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Title: "Ansellus dei" and the Bethlehem Chapel in Prague
Contributor(s): Fudge, Thomas  (author)orcid 
Publication Date: 1993
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Abstract: Shrouded in the dimness of the late medieval night and barely visible through the rising mists of the legendary Vltava River stands a chapel nearly forgotten in the histories of the Christian Church. Indeed, beyond the scope of Czech historiography it is seldom mentioned except perhaps in hasty passing. Notwithstanding its virtual obscurity, however, it may be argued that this chapel looms larger than the daring vertical lines of its imposing neighbor on the other side of the Vltava, St. Vitus' Cathedral. In Prague, "the city of a hundred spires," the chapel may have greater historical significance than Hradcany Castle, the Baroque churches and the palaces of the nobility. For this plain unimposing structure is Hussite Bohemia's Bethlehem Chapel most famously associated with Jan Hus, "ansellus dei" [God's little goose]. Yet what was it that made the Bethlehem Chapel so unique in fame and infamy, and why should we remember it at all after six centuries?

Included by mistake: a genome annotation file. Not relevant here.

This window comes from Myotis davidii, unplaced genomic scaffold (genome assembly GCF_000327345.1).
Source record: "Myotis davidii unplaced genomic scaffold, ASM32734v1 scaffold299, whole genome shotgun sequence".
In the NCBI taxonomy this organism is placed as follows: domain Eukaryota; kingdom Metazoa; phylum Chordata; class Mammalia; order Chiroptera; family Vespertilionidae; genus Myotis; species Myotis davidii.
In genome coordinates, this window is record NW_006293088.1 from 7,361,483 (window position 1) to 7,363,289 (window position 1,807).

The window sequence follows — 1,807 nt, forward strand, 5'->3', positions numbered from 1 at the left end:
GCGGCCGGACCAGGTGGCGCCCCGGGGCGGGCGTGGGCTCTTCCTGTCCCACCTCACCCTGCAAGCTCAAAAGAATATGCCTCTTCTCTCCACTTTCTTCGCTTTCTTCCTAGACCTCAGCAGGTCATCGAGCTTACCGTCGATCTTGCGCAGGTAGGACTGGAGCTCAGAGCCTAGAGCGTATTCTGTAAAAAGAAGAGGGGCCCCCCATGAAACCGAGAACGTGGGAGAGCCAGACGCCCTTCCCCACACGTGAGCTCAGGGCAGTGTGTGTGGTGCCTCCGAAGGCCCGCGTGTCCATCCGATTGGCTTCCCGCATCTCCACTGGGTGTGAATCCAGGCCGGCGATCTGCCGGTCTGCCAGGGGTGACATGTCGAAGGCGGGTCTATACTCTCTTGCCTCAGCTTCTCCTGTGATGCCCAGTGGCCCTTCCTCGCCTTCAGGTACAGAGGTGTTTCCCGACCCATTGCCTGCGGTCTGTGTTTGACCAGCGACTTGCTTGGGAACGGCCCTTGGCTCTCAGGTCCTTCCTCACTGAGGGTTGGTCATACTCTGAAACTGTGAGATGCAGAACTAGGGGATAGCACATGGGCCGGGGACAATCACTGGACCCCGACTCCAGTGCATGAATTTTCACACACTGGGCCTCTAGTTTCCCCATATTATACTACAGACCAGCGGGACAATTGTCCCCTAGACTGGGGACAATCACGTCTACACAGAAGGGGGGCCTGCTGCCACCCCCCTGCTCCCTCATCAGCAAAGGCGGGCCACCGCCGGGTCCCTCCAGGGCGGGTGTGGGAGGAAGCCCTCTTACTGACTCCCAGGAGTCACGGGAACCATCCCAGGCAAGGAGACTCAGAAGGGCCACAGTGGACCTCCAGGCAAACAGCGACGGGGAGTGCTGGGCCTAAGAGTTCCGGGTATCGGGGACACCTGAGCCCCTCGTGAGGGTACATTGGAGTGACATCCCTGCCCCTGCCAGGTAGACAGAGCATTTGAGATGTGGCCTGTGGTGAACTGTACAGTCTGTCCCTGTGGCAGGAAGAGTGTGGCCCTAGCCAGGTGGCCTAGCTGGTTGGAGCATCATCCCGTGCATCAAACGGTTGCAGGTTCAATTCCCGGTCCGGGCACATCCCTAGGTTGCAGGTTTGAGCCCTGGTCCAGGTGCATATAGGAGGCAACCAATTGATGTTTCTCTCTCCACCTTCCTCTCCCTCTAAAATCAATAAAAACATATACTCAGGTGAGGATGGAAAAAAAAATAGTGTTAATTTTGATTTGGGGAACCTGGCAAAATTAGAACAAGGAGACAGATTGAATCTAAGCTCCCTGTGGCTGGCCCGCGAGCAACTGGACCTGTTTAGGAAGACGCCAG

Publication Type: Journal Article
Source of Publication: Communio Viatorum, XXXV [35](2), p. 127-161
Publisher: Evangelicka Teologicka Fakulta, Univerzita Karlova v Praze [Protestant Theological Faculty, Charles University in Prague]
Place of Publication: Czech Republic
ISSN: 0010-3713
Field of Research (FOR): 210307 European History (excl British, Classical Greek and Roman)
220401 Christian Studies (incl Biblical Studies and Church History)
Peer Reviewed: Yes
HERDC Category Description: C1 Refereed Article in a Scholarly Journal
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Appears in Collections:Journal Article
School of Humanities, Arts and Social Sciences

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